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Cleanroom intended functions: Simple I/Fs

A simple intended function may consist of one or more lines of the form

    state-item  :=  expression
This means that during the execution of the function, the given expression is computed and assigned to the state-item.

A state-item may be:

Important: All the lines of an intended function are assumed to execute in parallel, that is, you may not make any assumption about which order they are executed in.

As a consequence of this rule, if a state-item appears in one of the expressions in an I/F, we always assume that we are talking about the state of that item on entry to the function.

Consider this I/F and accompanying code:

    # [ (i, j)  :=  (i+1, i+1) ]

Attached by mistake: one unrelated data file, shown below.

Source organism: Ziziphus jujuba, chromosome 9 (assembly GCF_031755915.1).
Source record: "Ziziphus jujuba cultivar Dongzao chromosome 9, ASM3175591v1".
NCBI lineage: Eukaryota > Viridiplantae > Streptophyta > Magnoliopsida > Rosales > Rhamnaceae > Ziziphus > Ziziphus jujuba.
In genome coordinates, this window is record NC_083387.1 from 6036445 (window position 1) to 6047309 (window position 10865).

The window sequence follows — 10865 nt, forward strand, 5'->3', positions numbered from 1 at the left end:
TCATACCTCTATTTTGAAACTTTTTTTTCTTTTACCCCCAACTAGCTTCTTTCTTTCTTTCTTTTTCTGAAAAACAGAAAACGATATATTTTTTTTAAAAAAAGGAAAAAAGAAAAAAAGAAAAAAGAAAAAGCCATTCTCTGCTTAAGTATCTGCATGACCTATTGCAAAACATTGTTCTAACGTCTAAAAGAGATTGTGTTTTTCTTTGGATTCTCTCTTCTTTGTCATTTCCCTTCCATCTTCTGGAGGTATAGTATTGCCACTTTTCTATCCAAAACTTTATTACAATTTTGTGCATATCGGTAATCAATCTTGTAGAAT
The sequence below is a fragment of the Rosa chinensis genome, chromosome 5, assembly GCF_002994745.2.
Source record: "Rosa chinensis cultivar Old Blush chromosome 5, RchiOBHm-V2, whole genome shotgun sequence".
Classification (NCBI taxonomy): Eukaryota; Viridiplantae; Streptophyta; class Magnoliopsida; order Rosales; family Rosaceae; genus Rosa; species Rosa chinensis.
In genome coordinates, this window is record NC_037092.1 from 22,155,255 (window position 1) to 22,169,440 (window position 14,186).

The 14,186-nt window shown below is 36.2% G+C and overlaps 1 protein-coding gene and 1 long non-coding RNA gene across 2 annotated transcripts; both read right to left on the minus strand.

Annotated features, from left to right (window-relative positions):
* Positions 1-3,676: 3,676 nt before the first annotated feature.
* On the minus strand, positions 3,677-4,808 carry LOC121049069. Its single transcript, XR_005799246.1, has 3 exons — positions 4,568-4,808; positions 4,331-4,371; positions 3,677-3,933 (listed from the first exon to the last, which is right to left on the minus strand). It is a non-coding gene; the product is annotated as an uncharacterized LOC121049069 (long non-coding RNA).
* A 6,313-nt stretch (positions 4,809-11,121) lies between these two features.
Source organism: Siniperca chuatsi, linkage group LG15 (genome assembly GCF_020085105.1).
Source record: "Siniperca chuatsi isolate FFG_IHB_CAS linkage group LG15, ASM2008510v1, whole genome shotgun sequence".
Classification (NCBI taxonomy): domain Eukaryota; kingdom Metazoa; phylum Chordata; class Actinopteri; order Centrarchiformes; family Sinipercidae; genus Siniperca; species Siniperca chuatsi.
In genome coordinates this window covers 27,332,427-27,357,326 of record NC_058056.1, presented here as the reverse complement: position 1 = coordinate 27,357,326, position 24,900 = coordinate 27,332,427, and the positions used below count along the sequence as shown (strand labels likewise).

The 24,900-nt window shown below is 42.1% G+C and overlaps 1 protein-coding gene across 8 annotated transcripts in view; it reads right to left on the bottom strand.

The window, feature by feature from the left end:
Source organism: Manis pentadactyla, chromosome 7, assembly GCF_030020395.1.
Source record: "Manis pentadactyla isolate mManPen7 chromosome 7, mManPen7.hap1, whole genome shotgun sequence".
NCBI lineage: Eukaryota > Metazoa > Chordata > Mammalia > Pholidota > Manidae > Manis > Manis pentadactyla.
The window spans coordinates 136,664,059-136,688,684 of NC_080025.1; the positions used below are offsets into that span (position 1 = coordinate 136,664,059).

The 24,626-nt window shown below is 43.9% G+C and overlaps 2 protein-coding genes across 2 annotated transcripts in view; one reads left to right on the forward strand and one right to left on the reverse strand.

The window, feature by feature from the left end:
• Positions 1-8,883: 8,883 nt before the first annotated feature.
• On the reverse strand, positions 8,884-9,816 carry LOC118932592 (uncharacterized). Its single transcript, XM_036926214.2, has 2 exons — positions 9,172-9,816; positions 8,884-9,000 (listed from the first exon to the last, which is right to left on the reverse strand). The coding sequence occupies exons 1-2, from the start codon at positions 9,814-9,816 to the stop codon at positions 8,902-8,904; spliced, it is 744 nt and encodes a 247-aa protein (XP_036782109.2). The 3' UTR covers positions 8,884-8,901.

i  =  i + 1
    j  =  i
This I/F matches its code, because after its execution, j will contain the original value of i, plus one.

I also use the common C and Python convention that an operator can appear to the left of the ":=" to mean modification in place. For example,

    <stdout>  +:=  "Arr.\n"
is shorthand for
    <stdout>  :=  <stdout> + "Arr.\n"

Additional, more specialized I/F lines are discussed in the next topics, Cleanroom intended functions: Prose I/Fs and Cleanroom intended functions: Special I/Fs.

Next: Cleanroom intended functions: Prose I/Fs
See also: Writing Cleanroom intended functions
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John W. Shipman,
Last updated: 2002/09/28 01:30:39